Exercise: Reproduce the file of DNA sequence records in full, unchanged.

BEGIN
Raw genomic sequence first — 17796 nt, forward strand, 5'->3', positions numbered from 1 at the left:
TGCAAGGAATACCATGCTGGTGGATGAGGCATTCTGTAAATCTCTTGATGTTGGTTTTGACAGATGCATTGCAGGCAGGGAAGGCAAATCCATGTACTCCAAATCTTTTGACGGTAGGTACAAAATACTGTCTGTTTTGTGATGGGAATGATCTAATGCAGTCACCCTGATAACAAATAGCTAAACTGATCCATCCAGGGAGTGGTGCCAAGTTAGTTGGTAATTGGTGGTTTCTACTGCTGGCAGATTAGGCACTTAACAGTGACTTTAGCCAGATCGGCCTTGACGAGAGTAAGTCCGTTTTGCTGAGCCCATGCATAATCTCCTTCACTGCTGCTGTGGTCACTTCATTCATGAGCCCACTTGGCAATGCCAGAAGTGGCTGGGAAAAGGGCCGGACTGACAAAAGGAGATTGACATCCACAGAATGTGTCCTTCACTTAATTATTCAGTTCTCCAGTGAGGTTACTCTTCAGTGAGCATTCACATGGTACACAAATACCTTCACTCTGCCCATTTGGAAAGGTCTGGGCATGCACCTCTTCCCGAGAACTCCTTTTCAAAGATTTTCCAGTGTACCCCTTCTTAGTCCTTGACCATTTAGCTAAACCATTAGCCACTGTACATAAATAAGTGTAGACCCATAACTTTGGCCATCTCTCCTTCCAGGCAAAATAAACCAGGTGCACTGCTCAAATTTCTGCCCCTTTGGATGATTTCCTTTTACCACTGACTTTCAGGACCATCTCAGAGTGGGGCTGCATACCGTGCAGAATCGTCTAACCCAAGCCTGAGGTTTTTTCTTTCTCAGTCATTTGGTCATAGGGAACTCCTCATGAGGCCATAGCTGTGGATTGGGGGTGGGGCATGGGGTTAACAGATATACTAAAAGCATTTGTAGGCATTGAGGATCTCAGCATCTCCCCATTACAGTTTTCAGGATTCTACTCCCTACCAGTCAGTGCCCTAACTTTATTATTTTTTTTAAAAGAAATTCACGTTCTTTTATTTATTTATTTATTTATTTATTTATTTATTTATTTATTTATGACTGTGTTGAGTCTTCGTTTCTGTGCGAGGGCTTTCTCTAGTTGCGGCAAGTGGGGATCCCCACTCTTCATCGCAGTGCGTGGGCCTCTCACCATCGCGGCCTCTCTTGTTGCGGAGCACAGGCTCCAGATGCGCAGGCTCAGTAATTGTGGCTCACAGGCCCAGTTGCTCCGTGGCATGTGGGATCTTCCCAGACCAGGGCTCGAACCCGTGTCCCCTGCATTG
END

Raw genomic sequence first — 17796 nt, forward strand, 5'->3', positions numbered from 1 at the left:
TGCAAGGAATACCATGCTGGTGGATGAGGCATTCTGTAAATCTCTTGATGTTGGTTTTGACAGATGCATTGCAGGCAGGGAAGGCAAATCCATGTACTCCAAATCTTTTGACGGTAGGTACAAAATACTGTCTGTTTTGTGATGGGAATGATCTAATGCAGTCACCCTGATAACAAATAGCTAAACTGATCCATCCAGGGAGTGGTGCCAAGTTAGTTGGTAATTGGTGGTTTCTACTGCTGGCAGATTAGGCACTTAACAGTGACTTTAGCCAGATCGGCCTTGACGAGAGTAAGTCCGTTTTGCTGAGCCCATGCATAATCTCCTTCACTGCTGCTGTGGTCACTTCATTCATGAGCCCACTTGGCAATGCCAGAAGTGGCTGGGAAAAGGGCCGGACTGACAAAAGGAGATTGACATCCACAGAATGTGTCCTTCACTTAATTATTCAGTTCTCCAGTGAGGTTACTCTTCAGTGAGCATTCACATGGTACACAAATACCTTCACTCTGCCCATTTGGAAAGGTCTGGGCATGCACCTCTTCCCGAGAACTCCTTTTCAAAGATTTTCCAGTGTACCCCTTCTTAGTCCTTGACCATTTAGCTAAACCATTAGCCACTGTACATAAATAAGTGTAGACCCATAACTTTGGCCATCTCTCCTTCCAGGCAAAATAAACCAGGTGCACTGCTCAAATTTCTGCCCCTTTGGATGATTTCCTTTTACCACTGACTTTCAGGACCATCTCAGAGTGGGGCTGCATACCGTGCAGAATCGTCTAACCCAAGCCTGAGGTTTTTTCTTTCTCAGTCATTTGGTCATAGGGAACTCCTCATGAGGCCATAGCTGTGGATTGGGGGTGGGGCATGGGGTTAACAGATATACTAAAAGCATTTGTAGGCATTGAGGATCTCAGCATCTCCCCATTACAGTTTTCAGGATTCTACTCCCTACCAGTCAGTGCCCTAACTTTATTATTTTTTTTAAAAGAAATTCACGTTCTTTTATTTATTTATTTATTTATTTATTTATTTATTTATTTATTTATGACTGTGTTGAGTCTTCGTTTCTGTGCGAGGGCTTTCTCTAGTTGCGGCAAGTGGGGATCCCCACTCTTCATCGCAGTGCGTGGGCCTCTCACCATCGCGGCCTCTCTTGTTGCGGAGCACAGGCTCCAGATGCGCAGGCTCAGTAATTGTGGCTCACAGGCCCAGTTGCTCCGTGGCATGTGGGATCTTCCCAGACCAGGGCTCGAACCCGTGTCCCCTGCATTG